EDITORIAL: If taxpayers cover stadium costs, they must get a stake


The first meeting of UNLV’s stadium authority board left no doubt that, less than one year from now, the panel would recommend building a new venue for sports, concerts and special events capable of drawing tens of thousands of fans.

The question is whether the board can put together a plan capable of winning the support of the Legislature and the public.

The authority board emerged from the ashes of UNLV’s previous stadium proposal, a $900 million public-private partnership with Majestic Reality that was torched by the gaming industry. Instead of enabling the construction of an on-campus stadium, this year the Legislature created a stadium district and a board to determine the project’s scope and cost, and to recommend funding options.

It’s no coincidence that the 11-member panel includes six current or former gaming executives. The surest way for a project to win gaming’s endorsement is to give the industry a powerful voice in shaping the plan.

Casino companies certainly would benefit from having a modern stadium in close proximity to the Strip. UNLV’s off-campus Sam Boyd Stadium is hopelessly outdated and inconveniently located, offering limited appeal for big concerts and special events. An on-campus stadium just a couple of miles from megaresorts would allow entertainment promoters to create new events or grow existing ones, attract more visitors and generate job-creating economic activity.

The benefits to the university would be tremendous. A stadium would attract huge numbers of visitors to the campus year-round, elevating the profile of the institution. It would spur investment around the entire university area. UNLV’s football program certainly would benefit, but the Rebels’ home games would be a tiny part of the stadium’s events schedule.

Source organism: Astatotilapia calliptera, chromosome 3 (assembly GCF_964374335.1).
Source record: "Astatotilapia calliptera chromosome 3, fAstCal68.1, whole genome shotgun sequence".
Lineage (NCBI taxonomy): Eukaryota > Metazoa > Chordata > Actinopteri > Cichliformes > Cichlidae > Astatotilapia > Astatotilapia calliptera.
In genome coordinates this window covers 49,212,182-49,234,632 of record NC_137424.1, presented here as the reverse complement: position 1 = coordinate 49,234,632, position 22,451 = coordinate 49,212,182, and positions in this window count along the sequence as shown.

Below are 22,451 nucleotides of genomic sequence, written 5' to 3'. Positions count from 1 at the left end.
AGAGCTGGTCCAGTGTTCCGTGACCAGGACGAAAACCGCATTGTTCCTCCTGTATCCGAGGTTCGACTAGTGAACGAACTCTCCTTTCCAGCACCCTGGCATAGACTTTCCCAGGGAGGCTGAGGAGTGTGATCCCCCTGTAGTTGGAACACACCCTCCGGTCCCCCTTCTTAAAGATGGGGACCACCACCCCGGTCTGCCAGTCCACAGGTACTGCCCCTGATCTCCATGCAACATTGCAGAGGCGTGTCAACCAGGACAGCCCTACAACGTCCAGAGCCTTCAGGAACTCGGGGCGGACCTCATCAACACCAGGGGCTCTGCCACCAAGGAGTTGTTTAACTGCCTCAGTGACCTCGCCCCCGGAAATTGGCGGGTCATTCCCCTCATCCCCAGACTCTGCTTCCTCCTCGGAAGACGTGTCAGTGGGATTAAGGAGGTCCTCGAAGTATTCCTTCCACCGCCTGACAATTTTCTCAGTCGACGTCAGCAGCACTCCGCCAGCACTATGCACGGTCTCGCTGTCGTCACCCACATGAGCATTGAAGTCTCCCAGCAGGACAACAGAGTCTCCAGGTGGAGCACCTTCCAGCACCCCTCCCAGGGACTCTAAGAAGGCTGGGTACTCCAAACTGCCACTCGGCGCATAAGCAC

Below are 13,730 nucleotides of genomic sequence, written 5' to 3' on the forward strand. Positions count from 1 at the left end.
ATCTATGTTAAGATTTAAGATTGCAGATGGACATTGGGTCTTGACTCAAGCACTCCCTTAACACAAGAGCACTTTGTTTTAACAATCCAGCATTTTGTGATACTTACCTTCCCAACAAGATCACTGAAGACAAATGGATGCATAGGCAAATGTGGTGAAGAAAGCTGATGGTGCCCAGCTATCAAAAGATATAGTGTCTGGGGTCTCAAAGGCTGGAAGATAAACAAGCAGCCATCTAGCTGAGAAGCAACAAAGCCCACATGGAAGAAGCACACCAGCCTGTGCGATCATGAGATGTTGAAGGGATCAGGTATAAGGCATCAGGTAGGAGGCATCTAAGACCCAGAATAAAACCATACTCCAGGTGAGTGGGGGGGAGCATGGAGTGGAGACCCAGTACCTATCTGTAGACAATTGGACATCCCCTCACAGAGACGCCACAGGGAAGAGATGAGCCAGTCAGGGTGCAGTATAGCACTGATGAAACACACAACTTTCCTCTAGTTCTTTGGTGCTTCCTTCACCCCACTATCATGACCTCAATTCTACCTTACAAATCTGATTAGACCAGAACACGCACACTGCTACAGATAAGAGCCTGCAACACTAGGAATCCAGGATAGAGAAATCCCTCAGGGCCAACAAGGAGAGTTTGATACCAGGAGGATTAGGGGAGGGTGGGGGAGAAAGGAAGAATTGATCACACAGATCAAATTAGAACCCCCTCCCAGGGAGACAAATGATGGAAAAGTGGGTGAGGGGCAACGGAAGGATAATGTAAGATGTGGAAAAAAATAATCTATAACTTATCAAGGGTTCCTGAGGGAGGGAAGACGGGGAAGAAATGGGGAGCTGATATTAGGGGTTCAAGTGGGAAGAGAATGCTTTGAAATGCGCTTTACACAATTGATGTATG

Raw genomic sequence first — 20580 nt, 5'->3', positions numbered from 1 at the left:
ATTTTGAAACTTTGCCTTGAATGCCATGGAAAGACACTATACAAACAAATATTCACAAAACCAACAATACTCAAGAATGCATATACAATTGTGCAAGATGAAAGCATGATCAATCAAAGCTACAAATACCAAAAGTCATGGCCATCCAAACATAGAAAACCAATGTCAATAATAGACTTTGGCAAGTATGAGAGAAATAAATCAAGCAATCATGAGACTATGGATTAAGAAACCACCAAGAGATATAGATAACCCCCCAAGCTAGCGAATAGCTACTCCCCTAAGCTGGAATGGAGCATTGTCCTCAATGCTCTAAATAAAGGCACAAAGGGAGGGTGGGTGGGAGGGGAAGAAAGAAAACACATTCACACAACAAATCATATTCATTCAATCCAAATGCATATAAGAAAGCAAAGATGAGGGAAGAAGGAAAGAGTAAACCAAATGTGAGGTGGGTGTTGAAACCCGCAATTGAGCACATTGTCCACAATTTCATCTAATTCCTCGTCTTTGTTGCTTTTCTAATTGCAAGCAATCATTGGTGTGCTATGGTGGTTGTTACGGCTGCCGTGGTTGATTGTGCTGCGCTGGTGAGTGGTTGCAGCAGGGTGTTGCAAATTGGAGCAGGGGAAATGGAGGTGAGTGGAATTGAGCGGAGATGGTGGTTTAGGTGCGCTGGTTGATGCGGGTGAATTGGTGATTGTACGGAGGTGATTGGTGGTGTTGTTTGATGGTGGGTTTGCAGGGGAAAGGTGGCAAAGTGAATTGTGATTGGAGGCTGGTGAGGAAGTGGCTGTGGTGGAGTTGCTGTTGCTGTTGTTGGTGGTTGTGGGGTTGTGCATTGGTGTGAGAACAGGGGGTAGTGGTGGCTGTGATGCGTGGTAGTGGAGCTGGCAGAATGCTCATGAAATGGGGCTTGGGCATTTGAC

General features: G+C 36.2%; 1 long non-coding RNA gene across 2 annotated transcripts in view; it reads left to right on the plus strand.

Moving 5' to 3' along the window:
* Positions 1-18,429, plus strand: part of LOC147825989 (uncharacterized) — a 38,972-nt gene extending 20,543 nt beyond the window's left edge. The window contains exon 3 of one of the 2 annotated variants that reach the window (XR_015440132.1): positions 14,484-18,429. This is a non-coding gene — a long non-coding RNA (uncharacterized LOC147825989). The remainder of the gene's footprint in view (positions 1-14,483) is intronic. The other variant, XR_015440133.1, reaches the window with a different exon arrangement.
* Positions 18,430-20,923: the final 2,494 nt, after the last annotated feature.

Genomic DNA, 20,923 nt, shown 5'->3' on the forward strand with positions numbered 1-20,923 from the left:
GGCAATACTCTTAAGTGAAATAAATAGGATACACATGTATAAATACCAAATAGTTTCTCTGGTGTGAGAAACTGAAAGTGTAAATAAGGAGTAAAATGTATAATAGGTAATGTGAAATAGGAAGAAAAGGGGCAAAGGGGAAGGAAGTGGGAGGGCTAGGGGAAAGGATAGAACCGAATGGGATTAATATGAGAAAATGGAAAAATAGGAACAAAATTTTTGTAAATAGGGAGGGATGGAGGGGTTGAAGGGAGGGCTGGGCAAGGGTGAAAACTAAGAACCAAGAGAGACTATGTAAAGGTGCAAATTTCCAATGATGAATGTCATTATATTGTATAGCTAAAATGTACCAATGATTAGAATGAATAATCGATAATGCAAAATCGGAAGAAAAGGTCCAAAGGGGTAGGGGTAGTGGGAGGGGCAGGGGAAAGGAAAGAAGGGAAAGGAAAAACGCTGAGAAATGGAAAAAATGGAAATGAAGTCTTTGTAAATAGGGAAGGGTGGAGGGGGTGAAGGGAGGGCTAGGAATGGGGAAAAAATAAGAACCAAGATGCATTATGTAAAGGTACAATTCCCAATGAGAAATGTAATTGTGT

Monday’s board meeting at the Thomas &Mack Center showed clear support for a stadium. So who pays for it, and who gets a stake in the project? What role will gaming companies have in funding it? This project won’t move forward without a private funding component. On Wednesday, UNLV announced a $500 million capital campaign to help fund the stadium and a medical school. It’s a good start.

If the board recommends taxing local residents and visitors to pay some of the project’s cost, voters will be skeptical to say the least — and they won’t be afraid to let lawmakers know their opposition. The only way the public might be persuaded to support higher taxes for a stadium is to give them a stake. A share of stadium revenues must stay on campus, whether it’s for scholarships, facility funding or athletic operations.

If the public pays, the public should own it.

 

Rules for posting comments

Comments posted below are from readers. In no way do they represent the view of Stephens Media LLC or this newspaper. This is a public forum. Read our guidelines for posting. If you believe that a commenter has not followed these guidelines, please click the FLAG icon next to the comment.